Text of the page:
religious text

Thu, 7 Apr 1994 20:42:13 EST

I'm startled by the dismissive attitude of
some on this list towards religious texts. Have
anthropologists stopped paying attention to myths?
Admittedly, collections of myths can be deadly dull
to read, but that's because myths are usually supposed
to told aloud. They are usually rooted in oral
literature. Even written down, however, they are
not abstruse texts. They are quite accessible, and
they have to be frankly to last. No matter whether
it be the Torah, the New Testament, or the Qu'ran--
the texts I recall Stephanie Nelson mentioned
particularly, or any other for that matter. Children
can tell you the stories, and they do.

Myths are multivalent, heavily symbolized, and capable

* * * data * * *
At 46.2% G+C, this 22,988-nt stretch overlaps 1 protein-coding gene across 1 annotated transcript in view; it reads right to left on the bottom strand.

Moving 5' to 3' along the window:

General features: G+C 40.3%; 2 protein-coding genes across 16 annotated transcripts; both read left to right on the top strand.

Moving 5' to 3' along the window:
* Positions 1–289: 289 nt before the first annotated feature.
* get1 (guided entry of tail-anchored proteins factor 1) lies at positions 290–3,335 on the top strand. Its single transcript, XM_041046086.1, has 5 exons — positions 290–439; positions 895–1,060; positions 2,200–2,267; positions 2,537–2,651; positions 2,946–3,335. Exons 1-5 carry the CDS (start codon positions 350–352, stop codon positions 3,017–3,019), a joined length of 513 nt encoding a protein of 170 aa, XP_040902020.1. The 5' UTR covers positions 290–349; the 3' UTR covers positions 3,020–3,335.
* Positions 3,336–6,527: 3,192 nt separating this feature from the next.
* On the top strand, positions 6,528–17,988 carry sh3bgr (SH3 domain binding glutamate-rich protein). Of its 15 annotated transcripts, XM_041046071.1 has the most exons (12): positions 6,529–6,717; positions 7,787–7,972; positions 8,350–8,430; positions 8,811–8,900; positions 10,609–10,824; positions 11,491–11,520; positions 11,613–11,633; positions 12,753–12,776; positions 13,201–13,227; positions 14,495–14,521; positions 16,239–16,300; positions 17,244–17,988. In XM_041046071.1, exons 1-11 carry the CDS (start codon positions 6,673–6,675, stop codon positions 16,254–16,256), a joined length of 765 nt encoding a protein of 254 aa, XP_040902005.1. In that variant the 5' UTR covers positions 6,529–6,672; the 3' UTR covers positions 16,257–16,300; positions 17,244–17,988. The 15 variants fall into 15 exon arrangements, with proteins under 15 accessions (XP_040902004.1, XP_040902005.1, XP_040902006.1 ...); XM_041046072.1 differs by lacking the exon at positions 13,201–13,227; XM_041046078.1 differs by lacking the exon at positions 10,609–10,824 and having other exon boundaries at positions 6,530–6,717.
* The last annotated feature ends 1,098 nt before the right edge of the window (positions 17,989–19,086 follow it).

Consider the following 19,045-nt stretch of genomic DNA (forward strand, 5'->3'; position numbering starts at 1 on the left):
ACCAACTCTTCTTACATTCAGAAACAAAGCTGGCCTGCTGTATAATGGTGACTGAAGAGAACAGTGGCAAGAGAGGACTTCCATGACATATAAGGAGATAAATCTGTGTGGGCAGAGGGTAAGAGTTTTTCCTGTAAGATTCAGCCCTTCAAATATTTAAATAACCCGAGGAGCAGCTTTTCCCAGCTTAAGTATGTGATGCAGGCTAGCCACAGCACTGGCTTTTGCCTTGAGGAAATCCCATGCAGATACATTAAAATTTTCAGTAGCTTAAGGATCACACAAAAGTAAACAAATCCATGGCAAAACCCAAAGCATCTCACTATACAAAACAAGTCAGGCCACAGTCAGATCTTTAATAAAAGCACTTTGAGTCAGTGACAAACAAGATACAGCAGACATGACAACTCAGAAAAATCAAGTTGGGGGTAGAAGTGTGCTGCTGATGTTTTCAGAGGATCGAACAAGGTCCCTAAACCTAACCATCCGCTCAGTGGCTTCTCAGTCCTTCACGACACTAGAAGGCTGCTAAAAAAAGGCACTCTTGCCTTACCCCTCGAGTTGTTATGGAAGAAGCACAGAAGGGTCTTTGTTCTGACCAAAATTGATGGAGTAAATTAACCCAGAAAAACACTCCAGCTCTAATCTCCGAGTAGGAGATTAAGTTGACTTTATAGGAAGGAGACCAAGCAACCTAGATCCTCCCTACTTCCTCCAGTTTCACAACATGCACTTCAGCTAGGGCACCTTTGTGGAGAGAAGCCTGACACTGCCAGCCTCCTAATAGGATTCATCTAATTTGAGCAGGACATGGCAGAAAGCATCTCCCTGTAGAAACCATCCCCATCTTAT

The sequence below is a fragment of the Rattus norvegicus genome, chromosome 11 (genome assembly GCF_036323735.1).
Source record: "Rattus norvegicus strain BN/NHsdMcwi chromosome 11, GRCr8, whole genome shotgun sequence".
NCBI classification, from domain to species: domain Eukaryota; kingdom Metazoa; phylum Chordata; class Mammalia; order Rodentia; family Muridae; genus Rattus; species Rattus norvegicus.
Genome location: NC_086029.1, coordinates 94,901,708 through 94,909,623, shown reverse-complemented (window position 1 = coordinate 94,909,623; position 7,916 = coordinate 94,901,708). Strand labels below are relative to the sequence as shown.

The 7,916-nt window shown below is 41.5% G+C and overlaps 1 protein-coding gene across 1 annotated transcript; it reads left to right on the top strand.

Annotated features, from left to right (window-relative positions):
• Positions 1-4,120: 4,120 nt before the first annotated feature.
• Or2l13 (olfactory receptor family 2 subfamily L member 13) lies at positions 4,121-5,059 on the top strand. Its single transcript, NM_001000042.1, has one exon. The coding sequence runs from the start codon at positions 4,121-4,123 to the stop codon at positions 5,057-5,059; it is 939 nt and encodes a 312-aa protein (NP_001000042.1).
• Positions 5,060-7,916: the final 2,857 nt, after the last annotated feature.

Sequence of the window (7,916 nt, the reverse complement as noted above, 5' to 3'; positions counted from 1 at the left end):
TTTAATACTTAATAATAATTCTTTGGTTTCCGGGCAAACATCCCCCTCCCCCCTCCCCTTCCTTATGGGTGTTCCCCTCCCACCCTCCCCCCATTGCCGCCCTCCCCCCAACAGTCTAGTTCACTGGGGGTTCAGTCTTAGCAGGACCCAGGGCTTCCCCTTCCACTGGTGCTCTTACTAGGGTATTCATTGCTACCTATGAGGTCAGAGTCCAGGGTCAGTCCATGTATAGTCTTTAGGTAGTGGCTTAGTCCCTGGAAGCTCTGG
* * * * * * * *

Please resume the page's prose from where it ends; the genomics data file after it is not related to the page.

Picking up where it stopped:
of continuing interpretation. Those interpretations--the
hemaneutic, the exegesis, the doctrinal raison d'etre, all
those learned trappings--sure, that stuff can be a hard
slog for the reader, I won't dispute that...but those
aren't the myths. Theory of myth isn't myth either.
Art criticism isn't art. Theology isn't religion.
and so forth. A good theoretical stance ought to lend
itself easily to lots of commonplace examples. I have
not noticed many springing readily to the lips of those
espousing their devotion to Lacan, Foucault, Derrida,
and the like. You'd think if these theoretical stances were so
accessible, their defenders would have lots
of nifty examples at the ready with which the theory
could be illustrated and the hesitant enticed to have
a go at the good stuff....

'course I'd rather hear a good story any day...
any day.

Maureen Korp, PhD (a woman whose claim to fame once
was having read all of Hegel before deciding she
was not a Hegelian)

University of Ottawa